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Separate versus joint property in divorce

Colorado spouses who receive inheritances or large monetary gifts before or during their marriage should know that they can take steps to protect those assets if they ever get divorced. In general, gifts or inheritances that are given to one spouse individually are protected from division during divorce. However, there are exceptions.

If all or a portion of the money is commingled with joint funds or used to purchase a joint piece of property, it can become a marital asset and the spouse that did not receive the inheritance or gift may be able to claim a portion of it during the divorce proceedings. A prenuptial or postnuptial agreement could provide protection of the asset from the other spouse. Because Colorado is an equitable distribution state, assets are not necessarily divided equally between divorcing spouses. When assets are considered marital property, it doesn't matter where they came from or who they were given to as a gift. The court does consider several other factors in how to distribute a couple's property when they get divorced.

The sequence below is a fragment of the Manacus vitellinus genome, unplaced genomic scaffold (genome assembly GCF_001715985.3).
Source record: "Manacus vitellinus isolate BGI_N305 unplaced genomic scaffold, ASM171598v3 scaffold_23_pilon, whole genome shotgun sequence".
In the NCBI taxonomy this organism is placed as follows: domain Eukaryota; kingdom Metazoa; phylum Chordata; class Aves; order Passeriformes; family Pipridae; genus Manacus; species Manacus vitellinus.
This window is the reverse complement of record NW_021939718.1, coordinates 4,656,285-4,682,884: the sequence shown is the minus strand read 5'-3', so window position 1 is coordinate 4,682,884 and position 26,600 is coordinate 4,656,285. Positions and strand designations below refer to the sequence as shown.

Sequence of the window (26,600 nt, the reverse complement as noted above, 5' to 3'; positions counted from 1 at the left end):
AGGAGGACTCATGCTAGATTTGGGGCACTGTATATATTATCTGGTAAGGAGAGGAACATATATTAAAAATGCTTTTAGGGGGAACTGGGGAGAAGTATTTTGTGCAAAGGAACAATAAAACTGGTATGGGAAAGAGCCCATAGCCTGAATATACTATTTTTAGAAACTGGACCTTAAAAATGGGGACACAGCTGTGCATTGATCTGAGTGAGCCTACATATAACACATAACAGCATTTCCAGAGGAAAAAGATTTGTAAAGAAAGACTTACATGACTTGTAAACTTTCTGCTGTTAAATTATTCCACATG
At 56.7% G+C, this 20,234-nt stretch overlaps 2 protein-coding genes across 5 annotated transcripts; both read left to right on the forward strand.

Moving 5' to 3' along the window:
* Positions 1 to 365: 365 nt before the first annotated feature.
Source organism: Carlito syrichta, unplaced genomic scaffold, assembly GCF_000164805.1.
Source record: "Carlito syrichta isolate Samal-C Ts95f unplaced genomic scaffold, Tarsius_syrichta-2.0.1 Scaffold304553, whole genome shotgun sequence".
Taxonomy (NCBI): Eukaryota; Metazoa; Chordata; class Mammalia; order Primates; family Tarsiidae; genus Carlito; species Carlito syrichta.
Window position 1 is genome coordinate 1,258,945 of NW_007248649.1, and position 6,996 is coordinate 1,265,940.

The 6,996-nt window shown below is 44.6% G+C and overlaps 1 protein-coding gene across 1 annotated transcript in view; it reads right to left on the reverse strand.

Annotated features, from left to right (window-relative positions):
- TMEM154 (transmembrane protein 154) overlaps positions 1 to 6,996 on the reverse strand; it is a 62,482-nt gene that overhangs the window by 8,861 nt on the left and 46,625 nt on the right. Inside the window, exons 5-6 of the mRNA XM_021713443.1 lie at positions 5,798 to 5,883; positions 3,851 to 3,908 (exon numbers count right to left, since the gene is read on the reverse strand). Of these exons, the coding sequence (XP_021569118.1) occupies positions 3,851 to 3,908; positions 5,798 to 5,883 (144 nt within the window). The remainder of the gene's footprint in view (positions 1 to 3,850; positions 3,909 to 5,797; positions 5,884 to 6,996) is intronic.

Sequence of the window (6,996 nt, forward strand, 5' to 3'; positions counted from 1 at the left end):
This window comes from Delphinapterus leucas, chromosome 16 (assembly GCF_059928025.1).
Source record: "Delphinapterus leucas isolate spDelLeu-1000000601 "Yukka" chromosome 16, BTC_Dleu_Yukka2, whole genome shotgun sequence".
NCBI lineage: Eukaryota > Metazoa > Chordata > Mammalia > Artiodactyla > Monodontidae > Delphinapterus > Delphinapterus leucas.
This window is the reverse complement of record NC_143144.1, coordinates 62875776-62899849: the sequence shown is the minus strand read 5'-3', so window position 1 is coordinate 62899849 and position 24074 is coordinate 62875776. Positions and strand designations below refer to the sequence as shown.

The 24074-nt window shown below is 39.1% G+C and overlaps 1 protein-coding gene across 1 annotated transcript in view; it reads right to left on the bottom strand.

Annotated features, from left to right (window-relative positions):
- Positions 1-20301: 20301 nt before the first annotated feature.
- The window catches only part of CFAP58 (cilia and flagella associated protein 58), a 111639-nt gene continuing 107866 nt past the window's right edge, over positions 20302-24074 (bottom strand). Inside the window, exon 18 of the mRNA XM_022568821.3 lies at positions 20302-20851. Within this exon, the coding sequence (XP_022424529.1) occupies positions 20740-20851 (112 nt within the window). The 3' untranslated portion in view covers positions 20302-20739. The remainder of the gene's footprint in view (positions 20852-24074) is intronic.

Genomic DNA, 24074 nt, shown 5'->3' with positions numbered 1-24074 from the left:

To avoid disputes over gifts or inheritances during a divorce, the spouse who receives the cash or property should have clear documentation of who it was given to and whether repayment is expected. Cash should be kept in a separate bank account. Anything purchased with the money may be joint property.

A family law attorney with experience in divorce matters may help a client understand which property is subject to division and which assets will be deemed separate property. Because assets obtained after a couple separates are typically not treated as marital, the attorney may advise a client to keep receipts and earnings statements to verify ownership and help to ensure proper classification.

Source: Forbes, "Divorcing Women: Here's How to Protect Your Inheritances And Gifts", Jeff Landers, August 19, 2014

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